With a police investigation underway and one person arrested, the #chickylamba incident has taken a serious turn. The viral video and it’s accompanying meme may have provided many laughs for South Africa in general and Muslim Twitter in particular but there are some serious lessons to be learned from this.
1. The assault on Aadil ‘Braazo’ Cassim needs to be condemned in the strongest terms. Also, while it is a serious offence to threaten someone with a weapon, our criticism should also include the slaps. Perhaps we are conditioned to believe that a few smacks here and there are part and parcel of the status quo or that it can be written-off as a business expense claim for communicating with someone, but it isn’t. I fear that in all the parody, we have lost sight of the fact that we have witnessed an assault.
2. We should be making a bigger deal about Shakeel Cassim (aka Chicky Lamba) claiming that his fiancé is his property. Is she like an expensive watch you remove to eliminate wind-drag from the forward momentum of a slap? Two grown men fighting over a grown woman this way is a bit last century. Can we please confront people who have this type of mentality? Without throwing them in the bush that is.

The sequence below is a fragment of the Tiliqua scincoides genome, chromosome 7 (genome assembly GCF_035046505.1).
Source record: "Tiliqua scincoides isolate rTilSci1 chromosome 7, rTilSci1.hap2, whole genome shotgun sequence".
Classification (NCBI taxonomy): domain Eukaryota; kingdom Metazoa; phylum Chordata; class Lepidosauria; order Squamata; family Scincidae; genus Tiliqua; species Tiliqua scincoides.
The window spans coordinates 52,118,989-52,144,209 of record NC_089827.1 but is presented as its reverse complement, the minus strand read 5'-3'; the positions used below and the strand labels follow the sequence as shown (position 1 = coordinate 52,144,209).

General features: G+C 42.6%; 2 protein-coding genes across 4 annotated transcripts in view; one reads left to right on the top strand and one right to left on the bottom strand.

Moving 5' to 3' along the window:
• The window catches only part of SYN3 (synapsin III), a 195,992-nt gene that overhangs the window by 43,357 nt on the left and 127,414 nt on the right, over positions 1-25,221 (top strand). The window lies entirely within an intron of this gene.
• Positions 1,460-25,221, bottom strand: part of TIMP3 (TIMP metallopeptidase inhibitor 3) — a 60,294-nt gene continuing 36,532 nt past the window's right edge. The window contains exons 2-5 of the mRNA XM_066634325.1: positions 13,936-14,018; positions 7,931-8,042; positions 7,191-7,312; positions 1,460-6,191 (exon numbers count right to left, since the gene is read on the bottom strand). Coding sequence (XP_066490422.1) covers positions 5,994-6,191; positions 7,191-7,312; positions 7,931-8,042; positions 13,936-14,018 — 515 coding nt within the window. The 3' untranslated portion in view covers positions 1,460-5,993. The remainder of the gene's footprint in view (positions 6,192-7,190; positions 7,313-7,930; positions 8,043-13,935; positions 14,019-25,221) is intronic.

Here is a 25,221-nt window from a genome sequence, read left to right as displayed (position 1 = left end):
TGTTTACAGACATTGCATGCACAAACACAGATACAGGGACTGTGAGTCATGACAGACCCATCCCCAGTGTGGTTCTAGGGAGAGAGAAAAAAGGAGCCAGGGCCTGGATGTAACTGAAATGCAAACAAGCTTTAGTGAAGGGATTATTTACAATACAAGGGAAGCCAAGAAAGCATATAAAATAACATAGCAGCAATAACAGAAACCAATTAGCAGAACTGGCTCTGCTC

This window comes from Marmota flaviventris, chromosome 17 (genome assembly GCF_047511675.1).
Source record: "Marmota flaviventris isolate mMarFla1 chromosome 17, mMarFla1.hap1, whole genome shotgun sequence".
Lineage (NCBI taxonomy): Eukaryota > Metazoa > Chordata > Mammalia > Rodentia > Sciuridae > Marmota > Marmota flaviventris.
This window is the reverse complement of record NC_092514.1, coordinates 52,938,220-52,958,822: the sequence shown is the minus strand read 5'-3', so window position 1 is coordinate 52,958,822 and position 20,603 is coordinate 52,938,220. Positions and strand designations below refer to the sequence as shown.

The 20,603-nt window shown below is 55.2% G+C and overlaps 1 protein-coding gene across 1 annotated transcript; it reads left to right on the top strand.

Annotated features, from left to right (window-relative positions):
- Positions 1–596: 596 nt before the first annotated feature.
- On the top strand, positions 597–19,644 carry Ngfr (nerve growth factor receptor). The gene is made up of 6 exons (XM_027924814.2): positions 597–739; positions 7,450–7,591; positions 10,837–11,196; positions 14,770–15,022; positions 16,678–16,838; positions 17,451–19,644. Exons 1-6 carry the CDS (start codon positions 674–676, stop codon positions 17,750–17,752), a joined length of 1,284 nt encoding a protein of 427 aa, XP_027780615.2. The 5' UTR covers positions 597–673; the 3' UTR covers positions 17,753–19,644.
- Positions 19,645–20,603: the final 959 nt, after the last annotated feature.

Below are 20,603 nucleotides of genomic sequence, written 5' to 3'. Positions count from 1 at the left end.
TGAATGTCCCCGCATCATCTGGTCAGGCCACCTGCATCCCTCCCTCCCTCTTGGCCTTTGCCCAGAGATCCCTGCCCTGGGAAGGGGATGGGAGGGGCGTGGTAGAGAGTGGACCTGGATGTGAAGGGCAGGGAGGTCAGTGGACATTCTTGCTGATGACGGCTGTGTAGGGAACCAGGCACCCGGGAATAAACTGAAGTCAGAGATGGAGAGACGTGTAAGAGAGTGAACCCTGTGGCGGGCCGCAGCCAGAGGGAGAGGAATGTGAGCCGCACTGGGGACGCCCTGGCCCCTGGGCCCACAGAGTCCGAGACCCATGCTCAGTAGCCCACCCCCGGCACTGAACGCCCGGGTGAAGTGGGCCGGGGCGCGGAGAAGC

3. The name-dropping employed here harkens to an earlier era and reminded me of the idea of a ‘back-stop’. I didn’t know it was still a thing to prop yourself up by who you know with an “I am because he is” sort of vibe. It’s a very twisted sense of ubuntu, really. I imagine there’s a thug-like equivalent of LinkedIn where Ahmed Amiski endorses Ziyaad Janoo for being a desperado.
4. The ubiquity of connected devices, instant messaging services and social sharing platforms will continue to lead the way in which we consume content. FOMO is increasingly becoming a key driver for this consumption.
The most interesting about the Chicky Lamba incident is that we are sharing it in an almost rebellious fashion, as if to say, “We aren’t bothered by your status, title and long list of supposedly shady associates.” But infamy comes at a price. Chicky Lamba and his band of desperados, with their newfound cult-status, now have permanent online tattoos that can never be retracted, covered-up or removed. Their SEO rankings have been severely compromised (just try hiding this from Google). Hopefully this will serve as a reminder to other aspiring delinquents that this sort of behaviour isn’t cool or laudable.
p.s I have not checked with Keds or Memon before publishing this piece.
p.p.s I don't know whether Amiski actually endorses any of this behaviour